Companies that violated an anti-kickback law before 2010 weren’t on notice that they could be responsible for the results of their kickbacks — at least that’s what a recent court ruling from the Southern District of New York seems to imply.
Late in February, a federal judge in New York allowed a qui tam (whistleblower) False Claims Act case against Teva Pharmaceuticals to proceed. The case involves allegations that Teva violated the Anti-Kickback Statute by providing kickbacks to physicians in return for increased prescriptions of two drugs.
The whistleblowers allege the benefits came in the form of paid speaking engagements to talk about the drugs, and that Teva selected paid speakers based on a “return on investment analysis.” That is, doctors who wrote the most prescriptions for their drugs got the most lucrative speaking gigs. The whistleblowers claimed Teva’s “pervasive illegal kickback scheme” began in 2006.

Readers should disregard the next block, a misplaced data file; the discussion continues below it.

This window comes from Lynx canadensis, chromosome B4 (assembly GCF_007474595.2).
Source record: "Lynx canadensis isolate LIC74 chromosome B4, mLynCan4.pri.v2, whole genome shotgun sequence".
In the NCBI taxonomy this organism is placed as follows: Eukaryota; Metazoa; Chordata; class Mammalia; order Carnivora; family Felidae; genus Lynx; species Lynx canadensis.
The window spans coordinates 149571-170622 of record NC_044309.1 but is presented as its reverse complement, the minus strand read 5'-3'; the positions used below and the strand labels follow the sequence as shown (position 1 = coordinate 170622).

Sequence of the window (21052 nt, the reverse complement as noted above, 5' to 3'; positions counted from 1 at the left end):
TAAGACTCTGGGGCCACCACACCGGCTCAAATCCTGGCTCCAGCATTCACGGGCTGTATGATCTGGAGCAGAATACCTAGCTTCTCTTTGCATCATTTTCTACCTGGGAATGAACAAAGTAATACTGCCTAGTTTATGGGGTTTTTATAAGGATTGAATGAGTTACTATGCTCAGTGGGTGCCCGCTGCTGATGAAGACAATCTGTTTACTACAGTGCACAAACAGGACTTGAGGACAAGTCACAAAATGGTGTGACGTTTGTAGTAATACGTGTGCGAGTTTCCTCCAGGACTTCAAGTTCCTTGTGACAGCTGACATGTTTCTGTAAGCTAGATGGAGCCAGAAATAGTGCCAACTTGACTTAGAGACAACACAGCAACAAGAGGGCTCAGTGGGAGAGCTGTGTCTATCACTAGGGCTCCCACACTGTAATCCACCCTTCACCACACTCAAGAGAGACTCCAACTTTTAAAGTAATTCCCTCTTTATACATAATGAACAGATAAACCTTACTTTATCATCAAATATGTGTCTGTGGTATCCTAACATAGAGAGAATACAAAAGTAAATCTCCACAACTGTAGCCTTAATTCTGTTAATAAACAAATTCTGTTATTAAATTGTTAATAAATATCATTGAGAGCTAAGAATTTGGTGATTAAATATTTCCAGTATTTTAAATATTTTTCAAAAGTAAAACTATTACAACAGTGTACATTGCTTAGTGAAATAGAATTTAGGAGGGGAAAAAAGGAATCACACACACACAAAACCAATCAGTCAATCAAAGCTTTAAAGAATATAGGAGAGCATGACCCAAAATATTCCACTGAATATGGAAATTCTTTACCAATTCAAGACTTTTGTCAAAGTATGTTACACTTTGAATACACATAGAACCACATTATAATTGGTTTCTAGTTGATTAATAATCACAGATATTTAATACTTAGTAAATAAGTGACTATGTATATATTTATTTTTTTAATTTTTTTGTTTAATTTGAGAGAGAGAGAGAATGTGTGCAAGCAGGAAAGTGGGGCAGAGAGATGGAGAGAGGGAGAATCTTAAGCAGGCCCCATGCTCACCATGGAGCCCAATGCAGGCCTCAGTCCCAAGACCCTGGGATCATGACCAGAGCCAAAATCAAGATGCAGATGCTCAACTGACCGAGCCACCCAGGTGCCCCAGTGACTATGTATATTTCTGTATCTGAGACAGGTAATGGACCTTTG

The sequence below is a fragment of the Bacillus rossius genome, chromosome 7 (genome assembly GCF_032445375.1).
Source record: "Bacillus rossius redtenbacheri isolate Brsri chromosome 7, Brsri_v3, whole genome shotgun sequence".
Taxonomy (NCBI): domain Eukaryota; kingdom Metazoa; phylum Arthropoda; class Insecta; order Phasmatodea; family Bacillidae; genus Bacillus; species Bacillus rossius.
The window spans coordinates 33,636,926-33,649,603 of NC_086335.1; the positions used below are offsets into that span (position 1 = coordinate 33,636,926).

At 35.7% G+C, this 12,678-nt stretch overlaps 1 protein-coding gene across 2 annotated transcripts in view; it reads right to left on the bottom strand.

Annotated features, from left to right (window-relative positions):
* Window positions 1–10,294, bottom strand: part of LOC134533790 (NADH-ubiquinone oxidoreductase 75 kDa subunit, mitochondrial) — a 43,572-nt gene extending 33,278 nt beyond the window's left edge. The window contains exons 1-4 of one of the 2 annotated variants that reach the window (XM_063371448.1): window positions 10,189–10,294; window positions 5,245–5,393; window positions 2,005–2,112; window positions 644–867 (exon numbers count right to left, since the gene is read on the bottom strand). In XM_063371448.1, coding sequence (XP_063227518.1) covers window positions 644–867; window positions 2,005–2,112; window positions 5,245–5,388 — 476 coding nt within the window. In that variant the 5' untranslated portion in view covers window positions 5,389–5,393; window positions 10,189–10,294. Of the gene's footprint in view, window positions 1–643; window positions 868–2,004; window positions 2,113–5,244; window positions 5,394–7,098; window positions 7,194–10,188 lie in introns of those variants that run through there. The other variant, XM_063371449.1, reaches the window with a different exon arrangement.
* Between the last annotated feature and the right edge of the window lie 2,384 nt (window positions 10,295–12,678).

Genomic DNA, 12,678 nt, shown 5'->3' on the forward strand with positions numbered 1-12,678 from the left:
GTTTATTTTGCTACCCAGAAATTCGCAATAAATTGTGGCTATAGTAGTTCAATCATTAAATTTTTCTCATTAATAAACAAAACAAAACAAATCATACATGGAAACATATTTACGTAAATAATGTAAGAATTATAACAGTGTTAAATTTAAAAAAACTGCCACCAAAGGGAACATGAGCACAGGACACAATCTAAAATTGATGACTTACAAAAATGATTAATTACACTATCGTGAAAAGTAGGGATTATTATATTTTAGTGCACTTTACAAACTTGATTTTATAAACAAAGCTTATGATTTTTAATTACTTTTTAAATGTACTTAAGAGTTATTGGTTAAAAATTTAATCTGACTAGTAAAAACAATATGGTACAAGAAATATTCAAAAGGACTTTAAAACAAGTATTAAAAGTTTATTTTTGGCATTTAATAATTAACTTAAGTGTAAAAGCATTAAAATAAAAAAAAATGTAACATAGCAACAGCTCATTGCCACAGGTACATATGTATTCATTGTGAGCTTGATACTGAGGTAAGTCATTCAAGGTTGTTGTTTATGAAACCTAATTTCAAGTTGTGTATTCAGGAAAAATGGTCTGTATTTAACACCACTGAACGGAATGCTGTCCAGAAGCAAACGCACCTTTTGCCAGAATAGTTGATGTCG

The court, though, held that the whistleblowers’ kickbacks allegations could go forward only as to claims for payments submitted after March 23,2010, the enactment date of the Affordable Care Act. The ACA clarifies that violations of the Anti-Kickback Statute are within the scope of the False Claims Act.
The court reasoned that “the world was not on notice” until the passage of the ACA “that a claim tainted by an implied certification of compliance with the AKS was a ‘false or fraudulent’ claim.”
That was a curious assertion. Pharmaceutical companies had plenty of notice before 2010 that Anti-Kickback violations could lead to False Claims Act liability. Many courts all over the country — in Massachusetts, the District of Columbia, Mississippi, and Arkansas, among others — had held before 2010 that a health care provider’s claims for Medicare or Medicaid payments were “false” if they were tainted by violations of the Anti-Kickback Statute.
Also, whether or not the world understood the relationship between Anti-Kickback violations and the False Claims Act, there is no doubt that Teva was on notice that the Anti-Kickback Statute – which was first enacted in 1972 – has long made it illegal to bribe doctors to prescribe drugs.
In effect, the argument that Teva made (and the court adopted) was that even if Teva knew what it was doing was illegal, it couldn’t have known that it could be held responsible for the consequences. Hopefully, as more time passes since the effective date of the ACA, we won’t see as much of this argument.
You can read the court’s motion to dismiss in full below (not available on mobile):